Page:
Bob

  8. #8
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    Default Re: I have a crazy idea to pump water

    The water pulled up 20' in a siphon pipe is at a high vacuum -- about 33' of water is a full vacuum and water cant be pulled any higher. Even at 20' I would worry that dissolved gases would bubble out of the water and deprime the siphon during periods of no or even low flow. It wouldnt take much of a bubble at the high point in the tube to stop the siphon and some, perhaps significant, flow would be necessary to keep them flushed downhill before they got that big. Eddies idea to pipe it out horizontally would be trouble free if you can set it up.
    Larry

  9. #9
    Super Member _RaT_'s Avatar
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    Default Re: I have a crazy idea to pump water

    Quote Originally Posted by SPYDERLK
    The water pulled up 20' in a siphon pipe is at a high vacuum -- about 33' of water is a full vacuum and water cant be pulled any higher. Even at 20' I would worry that dissolved gases would bubble out of the water and deprime the siphon during periods of no or even low flow. It wouldnt take much of a bubble at the high point in the tube to stop the siphon and some, perhaps significant, flow would be necessary to keep them flushed downhill before they got that big. Eddies idea to pipe it out horizontally would be trouble free if you can set it up.
    Larry
    Excellent points!

  10. #10
    Super Member _RaT_'s Avatar
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    Default Re: I have a crazy idea to pump water

    Quote Originally Posted by RonMar
    It sounds possible, but remember you need enough head to create a difference in pressure great enough to overcome the drag/friction of the water flowing in the pipe. The longer the latteral distance down the hill to get the storage tank below the well water level, the greater the pipe losses, so you may need the storage tank farther down the hill than you think. Since you are only looking for 2GPM, this shouldn't be too difficult. Of course, the farther you go down the hill for the storage tank, the less static pressure you have for your home water supply. A larger pipe used for the siphon than is necessary for just 2GPM will help with the friction problem(it will just take more water to prime). How are you powering your house? You could siphon all the way to a storage tank at the house then pressurize the water there using the same power source the house will use. Since the pressurization is only as needed, the energy required would not be all that great. Since you have the well in already, you could easilly experiment with a hose or some larger PVC and see how far down the hill you need to be to get a reliable 2GPM flow. I guess that distance and the remaining available head to the home would determine if this will work for you. If you have enough height, the system could be done with only the one moveing part of the float valve that shuts off the siphon. You will also need to incorporate some type of hand pump to prime the siphon system. As long as there are no air leaks into the pipe and both ends are below the well and tank water level, it should maintain a siphon indefinitly. You will also need a very good air filtration system on the tank vent as the varying water levels will cause this tank to breath and you will want it to be able to draw in air quickly so it dosn't impede the flow down to the house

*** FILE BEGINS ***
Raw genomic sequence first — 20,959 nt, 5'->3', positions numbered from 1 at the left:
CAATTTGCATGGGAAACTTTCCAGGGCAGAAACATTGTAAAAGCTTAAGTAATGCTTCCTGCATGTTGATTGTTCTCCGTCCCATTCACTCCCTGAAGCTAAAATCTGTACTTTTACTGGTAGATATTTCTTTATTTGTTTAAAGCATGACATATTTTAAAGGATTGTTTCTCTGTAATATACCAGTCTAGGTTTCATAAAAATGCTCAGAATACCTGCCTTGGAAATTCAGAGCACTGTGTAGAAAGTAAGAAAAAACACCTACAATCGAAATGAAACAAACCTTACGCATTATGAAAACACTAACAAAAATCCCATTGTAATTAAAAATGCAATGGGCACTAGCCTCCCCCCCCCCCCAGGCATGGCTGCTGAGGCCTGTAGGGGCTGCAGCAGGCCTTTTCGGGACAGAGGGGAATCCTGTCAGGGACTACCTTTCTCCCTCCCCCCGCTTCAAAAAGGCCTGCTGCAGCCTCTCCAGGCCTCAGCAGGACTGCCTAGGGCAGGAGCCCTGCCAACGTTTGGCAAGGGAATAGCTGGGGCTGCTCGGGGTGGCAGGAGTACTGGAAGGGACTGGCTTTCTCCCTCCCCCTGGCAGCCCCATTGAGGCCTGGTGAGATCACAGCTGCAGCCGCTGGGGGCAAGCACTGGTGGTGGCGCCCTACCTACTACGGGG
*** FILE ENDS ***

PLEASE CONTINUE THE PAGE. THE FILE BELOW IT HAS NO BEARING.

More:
One of the reasons I chose the property I live on now is the way the irrigation ditch traverses the upper end of the property. It enters onto my property at the highest point. I ran 2" pipe down the hill from a weir and use if for gravity fed irrigation all around my home. I have yet to find it's limit as it will simultaneously run 4 ratchet head sprinklers 24/7 on about a 60' head. I divert the water from the weir into a 35 gal barrel. In this barrel, heavy material settles to the bottom and floating material is taken off by a surface drain that keeps the tank at a constant level. I have a siphon to the bottom of the tank that constantly vacumes the sand and other heavy material that settles to the bottom. I draw the water that flows down the irrigation pipe from the middle of the barrel. The ditch runs seasonally. I start the siphon up once at the beginning and it runs all summer till the ditch is shut down.
    Ron, your post interested me. I am currently working on our system for our asscociation. We receive 75 miners inches or a bit over 850 GPM. With two pumps we can keep the system going but have so many variable that come into play. We are now faced with our canal (raw water) being shut down on even days for the rest of the month. That depletes our 50,000 gallon tank pretty quick. We have a float that will shut the pump down but then our secondary pump can't make up the difference and quickly draws down our 5 acre lake which no longer is being supplemented by the canal water on the canal outages. We have other sources, but doing this stuff without a lot of human interaction is tough. I would love to automate it more. Mark